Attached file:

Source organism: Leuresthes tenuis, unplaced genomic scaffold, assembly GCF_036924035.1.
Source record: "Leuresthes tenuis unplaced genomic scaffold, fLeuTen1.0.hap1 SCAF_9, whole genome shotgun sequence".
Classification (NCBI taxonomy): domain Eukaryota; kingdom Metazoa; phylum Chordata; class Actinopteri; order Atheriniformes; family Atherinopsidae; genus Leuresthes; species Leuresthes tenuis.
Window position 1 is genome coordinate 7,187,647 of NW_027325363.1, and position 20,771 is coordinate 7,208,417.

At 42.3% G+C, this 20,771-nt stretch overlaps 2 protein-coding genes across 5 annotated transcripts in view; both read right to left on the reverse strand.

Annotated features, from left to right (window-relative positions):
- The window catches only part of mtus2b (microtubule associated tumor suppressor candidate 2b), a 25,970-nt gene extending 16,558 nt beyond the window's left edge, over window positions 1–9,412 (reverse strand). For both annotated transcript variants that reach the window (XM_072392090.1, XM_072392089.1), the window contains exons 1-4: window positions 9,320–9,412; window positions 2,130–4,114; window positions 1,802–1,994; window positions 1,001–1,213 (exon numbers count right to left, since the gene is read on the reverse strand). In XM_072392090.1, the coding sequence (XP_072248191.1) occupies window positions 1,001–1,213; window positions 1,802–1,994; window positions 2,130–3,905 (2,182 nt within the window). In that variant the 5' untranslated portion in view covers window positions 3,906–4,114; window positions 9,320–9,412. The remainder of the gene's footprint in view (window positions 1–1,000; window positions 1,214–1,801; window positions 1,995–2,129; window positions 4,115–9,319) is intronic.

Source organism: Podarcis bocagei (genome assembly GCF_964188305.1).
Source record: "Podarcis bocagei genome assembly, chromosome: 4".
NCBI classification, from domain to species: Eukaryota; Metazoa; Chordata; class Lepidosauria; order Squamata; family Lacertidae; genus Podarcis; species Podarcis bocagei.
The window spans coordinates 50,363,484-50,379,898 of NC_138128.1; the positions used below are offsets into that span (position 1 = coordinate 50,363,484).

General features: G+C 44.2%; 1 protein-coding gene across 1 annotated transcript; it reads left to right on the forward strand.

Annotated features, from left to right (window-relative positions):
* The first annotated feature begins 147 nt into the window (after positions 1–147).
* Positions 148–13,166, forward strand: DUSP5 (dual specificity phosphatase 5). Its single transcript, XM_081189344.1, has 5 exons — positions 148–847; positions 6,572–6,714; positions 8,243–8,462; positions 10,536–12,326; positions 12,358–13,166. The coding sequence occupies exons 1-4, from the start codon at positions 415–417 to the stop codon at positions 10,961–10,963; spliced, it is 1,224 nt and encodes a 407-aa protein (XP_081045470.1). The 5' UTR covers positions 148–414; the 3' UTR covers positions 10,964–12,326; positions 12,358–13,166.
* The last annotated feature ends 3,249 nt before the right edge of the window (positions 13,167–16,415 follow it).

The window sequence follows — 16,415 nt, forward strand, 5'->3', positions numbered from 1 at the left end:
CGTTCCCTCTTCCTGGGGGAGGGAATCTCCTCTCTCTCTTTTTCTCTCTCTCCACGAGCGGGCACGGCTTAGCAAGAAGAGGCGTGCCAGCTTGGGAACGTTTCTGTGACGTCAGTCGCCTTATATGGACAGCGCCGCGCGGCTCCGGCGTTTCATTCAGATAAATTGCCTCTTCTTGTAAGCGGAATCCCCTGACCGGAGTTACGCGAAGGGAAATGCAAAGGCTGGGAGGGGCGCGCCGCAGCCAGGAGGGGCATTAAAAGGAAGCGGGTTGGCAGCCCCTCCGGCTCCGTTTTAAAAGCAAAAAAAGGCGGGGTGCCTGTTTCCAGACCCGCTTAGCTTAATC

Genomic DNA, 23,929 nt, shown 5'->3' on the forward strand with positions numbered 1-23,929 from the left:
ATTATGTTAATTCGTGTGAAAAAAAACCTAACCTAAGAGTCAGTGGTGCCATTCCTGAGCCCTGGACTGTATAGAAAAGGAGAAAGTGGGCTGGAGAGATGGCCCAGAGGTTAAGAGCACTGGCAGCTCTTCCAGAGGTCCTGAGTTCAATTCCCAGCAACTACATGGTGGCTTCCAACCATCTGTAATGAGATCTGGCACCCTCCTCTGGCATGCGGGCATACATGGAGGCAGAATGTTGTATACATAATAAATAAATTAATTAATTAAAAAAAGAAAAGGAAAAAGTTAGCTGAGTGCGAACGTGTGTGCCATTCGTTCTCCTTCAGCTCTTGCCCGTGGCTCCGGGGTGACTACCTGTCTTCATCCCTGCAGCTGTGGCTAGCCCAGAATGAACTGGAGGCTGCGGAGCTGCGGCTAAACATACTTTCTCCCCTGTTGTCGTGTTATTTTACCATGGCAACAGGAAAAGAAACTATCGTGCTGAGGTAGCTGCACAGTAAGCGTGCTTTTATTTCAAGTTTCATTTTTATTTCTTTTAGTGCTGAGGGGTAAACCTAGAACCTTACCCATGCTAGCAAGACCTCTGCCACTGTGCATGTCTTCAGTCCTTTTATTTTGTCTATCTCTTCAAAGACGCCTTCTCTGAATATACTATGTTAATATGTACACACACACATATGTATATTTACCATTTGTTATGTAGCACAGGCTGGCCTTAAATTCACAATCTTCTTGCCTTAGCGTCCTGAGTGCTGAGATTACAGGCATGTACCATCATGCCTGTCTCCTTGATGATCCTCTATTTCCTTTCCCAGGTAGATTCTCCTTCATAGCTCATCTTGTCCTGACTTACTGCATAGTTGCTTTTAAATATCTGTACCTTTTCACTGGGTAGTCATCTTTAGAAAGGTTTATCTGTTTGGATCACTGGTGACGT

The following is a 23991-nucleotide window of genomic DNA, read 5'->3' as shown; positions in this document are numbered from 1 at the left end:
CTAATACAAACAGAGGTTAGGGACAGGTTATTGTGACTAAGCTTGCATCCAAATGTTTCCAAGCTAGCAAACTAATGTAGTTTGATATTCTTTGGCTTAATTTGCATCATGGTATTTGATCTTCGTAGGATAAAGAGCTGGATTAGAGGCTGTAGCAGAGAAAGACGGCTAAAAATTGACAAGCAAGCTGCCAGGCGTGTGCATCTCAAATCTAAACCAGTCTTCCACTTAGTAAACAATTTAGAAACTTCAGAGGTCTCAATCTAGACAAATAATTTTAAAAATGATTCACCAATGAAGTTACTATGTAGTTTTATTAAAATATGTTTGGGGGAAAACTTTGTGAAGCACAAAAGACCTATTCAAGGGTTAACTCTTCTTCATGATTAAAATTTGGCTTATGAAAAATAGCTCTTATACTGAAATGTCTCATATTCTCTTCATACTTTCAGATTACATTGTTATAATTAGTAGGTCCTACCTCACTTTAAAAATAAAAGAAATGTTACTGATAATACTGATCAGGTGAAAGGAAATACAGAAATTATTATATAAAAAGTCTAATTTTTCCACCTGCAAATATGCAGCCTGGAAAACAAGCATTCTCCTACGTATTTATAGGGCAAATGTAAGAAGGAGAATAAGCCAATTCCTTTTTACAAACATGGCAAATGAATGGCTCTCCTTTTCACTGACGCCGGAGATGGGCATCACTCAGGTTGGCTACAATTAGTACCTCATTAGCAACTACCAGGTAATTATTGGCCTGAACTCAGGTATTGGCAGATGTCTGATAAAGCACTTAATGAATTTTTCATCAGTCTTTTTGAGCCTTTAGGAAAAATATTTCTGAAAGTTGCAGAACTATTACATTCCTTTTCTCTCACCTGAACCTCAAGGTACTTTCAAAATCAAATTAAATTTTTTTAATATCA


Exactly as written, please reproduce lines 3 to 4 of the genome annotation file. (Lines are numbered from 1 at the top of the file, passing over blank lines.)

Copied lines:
Classification (NCBI taxonomy): domain Eukaryota; kingdom Metazoa; phylum Chordata; class Actinopteri; order Atheriniformes; family Atherinopsidae; genus Leuresthes; species Leuresthes tenuis.
Window position 1 is genome coordinate 7,187,647 of NW_027325363.1, and position 20,771 is coordinate 7,208,417.